Festivals - Things to take, plans to make

Here is a mini list (with links to more detail where necessary) of the actual vital stuff you need to know about the average festival.
  • Many music festivals are actually a cross between a summer fete, and a music festival.  Of course this means there is loads to do as well as listen to bands, things like comedy tents, films, shows, circus acts, craft areas etc including (often) activities for children, from as young as babies to teens
  • Camp sites.They can be hilly, and you may find the camping area is far away from the car park. Try and check the layout via the website for the festival and consult an Ordnance Survey map if you are keen. You will probably need a trolley to transport all your stuff from the car park. If you don't own one you can hire them at many festivals. Take the tent and minimal stuff on the first trip, find your spot (festivals rarely have defined camping spaces so they get crowded) and pitch the tent. Be polite to your neighbours, make friends, share a glass of wine, you never know when you may need their help! Tents can end up very close together, consider earplugs if you are a light sleeper, I also take an eye mask as my tent lets light in very early! The walkways between the tents are often lit with suspended lights and these may stay on nearly all night, it makes a trip to the loo relatively easy but can keep you awake if you pitch near them.
  • Hygiene and Toilets - everyone panics about festival loos and while they can be bad, they are usually OK. There will usually portaloos in the main camping
    area (these should be emptied regularly, but this might be in the early morning, don't camp too close or you'll be woken by the trucks arriving) They should be kept pretty clean. There will be washing facilities near them (cold water only). There may also be showers and posh flushing loos that you can pay to use. On the festival site itself there will be toilets, maybe even compost loos, daunting at first (they have a long drop under the seat!) but actually pretty nice to use. Bring your own loo roll, wet wipes and hand sanitiser - make a small pack of these items to carry with you. Personal chemical  toilets are not allowed in the camping areas as there is nowhere to empty them. Ladies may like to consider buying a Shewee. While there are showers they often have long queues and cost extra. For 4 days I tend to just shower before I leave home, use wet wipes at the festival and shower when I get home again. Take lots of wet wipes.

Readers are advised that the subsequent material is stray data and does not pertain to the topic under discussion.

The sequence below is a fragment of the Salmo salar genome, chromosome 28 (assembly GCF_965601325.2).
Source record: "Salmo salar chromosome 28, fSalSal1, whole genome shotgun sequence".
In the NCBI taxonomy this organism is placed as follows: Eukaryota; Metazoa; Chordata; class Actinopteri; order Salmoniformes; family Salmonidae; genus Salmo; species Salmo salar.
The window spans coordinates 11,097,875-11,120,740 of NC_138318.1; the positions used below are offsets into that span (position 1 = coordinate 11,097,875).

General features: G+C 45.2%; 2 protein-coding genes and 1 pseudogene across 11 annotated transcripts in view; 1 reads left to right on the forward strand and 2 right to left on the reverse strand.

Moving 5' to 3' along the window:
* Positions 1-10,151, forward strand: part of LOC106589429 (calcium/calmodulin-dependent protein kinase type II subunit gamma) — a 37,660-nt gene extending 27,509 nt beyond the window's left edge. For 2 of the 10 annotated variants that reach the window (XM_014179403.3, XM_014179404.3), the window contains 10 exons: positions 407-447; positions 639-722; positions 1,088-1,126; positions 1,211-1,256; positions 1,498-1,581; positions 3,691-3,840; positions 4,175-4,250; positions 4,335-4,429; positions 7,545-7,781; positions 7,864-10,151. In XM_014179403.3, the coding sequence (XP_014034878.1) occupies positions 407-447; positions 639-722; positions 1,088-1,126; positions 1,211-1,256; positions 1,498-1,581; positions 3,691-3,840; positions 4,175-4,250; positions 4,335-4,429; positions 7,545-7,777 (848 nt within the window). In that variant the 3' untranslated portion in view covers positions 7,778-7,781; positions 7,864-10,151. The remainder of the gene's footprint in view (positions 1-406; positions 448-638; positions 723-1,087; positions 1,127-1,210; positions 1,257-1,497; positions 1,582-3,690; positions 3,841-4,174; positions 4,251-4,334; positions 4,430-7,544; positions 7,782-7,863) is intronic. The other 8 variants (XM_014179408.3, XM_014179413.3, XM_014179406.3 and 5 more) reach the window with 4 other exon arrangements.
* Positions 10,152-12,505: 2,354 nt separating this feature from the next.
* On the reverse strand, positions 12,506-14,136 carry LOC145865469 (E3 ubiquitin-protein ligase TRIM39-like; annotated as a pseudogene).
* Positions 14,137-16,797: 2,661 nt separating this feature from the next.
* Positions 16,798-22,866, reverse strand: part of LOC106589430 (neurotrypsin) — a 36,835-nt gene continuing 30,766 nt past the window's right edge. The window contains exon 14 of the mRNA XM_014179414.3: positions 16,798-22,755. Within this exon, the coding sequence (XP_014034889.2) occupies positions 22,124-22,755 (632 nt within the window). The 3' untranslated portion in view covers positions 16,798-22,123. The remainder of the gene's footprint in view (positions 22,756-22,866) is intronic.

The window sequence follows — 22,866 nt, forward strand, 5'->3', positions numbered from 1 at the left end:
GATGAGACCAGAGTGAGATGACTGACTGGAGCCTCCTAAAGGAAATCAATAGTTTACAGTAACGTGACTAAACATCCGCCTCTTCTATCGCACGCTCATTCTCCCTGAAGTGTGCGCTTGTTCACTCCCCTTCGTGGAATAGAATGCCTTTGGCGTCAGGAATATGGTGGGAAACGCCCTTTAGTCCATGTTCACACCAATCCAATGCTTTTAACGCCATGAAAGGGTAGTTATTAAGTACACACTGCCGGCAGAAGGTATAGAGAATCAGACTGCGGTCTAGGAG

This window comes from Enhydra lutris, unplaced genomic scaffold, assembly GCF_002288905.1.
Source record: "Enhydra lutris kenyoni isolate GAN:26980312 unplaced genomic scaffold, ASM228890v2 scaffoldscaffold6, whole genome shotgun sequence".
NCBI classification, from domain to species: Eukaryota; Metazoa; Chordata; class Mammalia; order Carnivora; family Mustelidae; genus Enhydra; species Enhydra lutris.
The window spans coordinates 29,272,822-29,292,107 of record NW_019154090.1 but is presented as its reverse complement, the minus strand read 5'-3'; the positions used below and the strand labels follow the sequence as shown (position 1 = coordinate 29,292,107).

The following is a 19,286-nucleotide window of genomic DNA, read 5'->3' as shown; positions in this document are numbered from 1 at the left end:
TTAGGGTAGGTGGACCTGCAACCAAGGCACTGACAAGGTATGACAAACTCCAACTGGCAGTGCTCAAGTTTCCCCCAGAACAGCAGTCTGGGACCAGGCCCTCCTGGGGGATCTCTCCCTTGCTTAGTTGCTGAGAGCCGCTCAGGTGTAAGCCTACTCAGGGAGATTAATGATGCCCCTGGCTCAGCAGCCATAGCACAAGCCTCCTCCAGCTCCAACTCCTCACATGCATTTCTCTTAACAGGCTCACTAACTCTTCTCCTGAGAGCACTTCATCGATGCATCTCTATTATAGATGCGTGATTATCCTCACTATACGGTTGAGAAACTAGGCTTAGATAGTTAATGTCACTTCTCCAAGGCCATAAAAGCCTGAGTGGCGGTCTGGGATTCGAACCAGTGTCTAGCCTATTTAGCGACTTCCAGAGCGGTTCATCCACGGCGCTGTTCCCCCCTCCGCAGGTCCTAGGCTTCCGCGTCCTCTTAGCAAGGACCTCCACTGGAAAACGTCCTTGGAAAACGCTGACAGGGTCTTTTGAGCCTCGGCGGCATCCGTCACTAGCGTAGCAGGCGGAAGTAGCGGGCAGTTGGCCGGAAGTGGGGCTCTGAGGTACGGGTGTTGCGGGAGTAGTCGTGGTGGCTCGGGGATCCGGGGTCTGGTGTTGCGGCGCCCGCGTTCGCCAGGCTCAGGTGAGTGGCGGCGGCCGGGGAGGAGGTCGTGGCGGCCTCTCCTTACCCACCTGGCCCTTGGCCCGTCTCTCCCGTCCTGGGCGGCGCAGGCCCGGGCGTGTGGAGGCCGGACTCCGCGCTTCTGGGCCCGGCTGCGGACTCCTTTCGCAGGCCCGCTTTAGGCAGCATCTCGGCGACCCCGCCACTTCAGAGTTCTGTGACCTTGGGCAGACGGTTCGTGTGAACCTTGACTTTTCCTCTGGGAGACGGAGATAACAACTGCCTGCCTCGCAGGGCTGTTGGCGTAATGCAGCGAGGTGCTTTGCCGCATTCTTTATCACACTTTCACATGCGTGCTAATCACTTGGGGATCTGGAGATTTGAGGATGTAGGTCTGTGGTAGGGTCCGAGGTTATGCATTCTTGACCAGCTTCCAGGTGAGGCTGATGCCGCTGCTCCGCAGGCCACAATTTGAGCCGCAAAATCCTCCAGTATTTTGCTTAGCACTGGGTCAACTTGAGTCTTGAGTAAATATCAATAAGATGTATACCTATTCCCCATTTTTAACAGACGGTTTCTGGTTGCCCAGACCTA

• Do buy the festival programme, spend some time planning the stuff you really can't miss, try and spot times that you will be free for meals etc. leave space between acts if you can (unless they are on the same stage) as you need to move around the site, use the toilets and get drinks too! If you are a family, ensure everyone gets to see or do at least one thing they really love each day. Consult the map to plan travel between the tents/stages. Tents can get filled early so consider that in your plans, if you arrive late you may not get in.